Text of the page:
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Tuesday, July 17, 2018

Maritime Logistics Professional

C. S. Forester

Posted to Maritime Musings (by on June 7, 2013

English novelist remembered for creating Horatio Hornblower, Royal Navy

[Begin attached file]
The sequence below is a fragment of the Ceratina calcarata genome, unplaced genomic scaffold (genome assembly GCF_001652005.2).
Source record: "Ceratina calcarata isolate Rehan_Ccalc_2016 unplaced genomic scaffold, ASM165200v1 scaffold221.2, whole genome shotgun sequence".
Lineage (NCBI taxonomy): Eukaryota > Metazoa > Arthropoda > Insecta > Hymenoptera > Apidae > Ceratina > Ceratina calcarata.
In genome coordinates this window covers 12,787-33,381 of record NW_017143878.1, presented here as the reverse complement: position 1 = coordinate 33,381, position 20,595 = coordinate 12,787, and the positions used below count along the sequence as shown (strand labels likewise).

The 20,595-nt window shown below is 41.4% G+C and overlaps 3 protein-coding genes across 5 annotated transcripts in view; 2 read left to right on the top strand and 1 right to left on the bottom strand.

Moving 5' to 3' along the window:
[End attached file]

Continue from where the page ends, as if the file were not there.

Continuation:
Cecil Scott “CS” Forester was the pen name of Cecil Louis Troughton Smith (1899-1966), an English novelist and screenwriter.  He was born in Cairo (Egypt was then under British administration), raised in England, and spent his last 27 years living in the United States.  Found physically unqualified for military service during World War I, he studied medicine, but eventually turned to full-time writing.  His early novels were historic fiction, set in France.  In 1935, he wrote “The African Queen”, which was later made into a motion picture directed by John Huston and starring Humphrey Bogart and Katherine Hepburn.  In 1936, he wrote “The General”, which was later made into the motion picture “The Pride and the Passion”, directed by Stanley Kramer and starring Cary Grant, Frank Sinatra, and Sophia Loren.  In 1938, he wrote “The Happy Return” (published in the United States as “Beat to Quarters”).  This was the first of a series featuring the Royal Navy officer Horatio Hornblower.  The book series was immensely popular.  While many readers think of the Hornblower series as a thinly disguised account of Admiral Horatio Nelson, Forester took great pains to keep his fictional character away from the scene of any significant naval engagement of the Napoleonic Era and based the exploits depicted on those of a number of Royal Navy officers.  In all, there were eleven Hornblower novels and five short stories.  The last novel (unfinished) and the last short story were published in 1967, after Forester’s death.  Episodes from several of the novels were consolidated into the 1951 motion picture “Captain Horatio Hornblower”, starring Gregory Peck and Virginia Mayo.  Forester wrote several other nautical books, including The Ship (1943) and Hunting the Bismarck (1959), which was made into the motion picture “Sink the Bismarck!”, starring Kenneth More.  He also wrote the nonfiction book The Age of Fighting Sail, depicting naval conflicts during the War of 1812.

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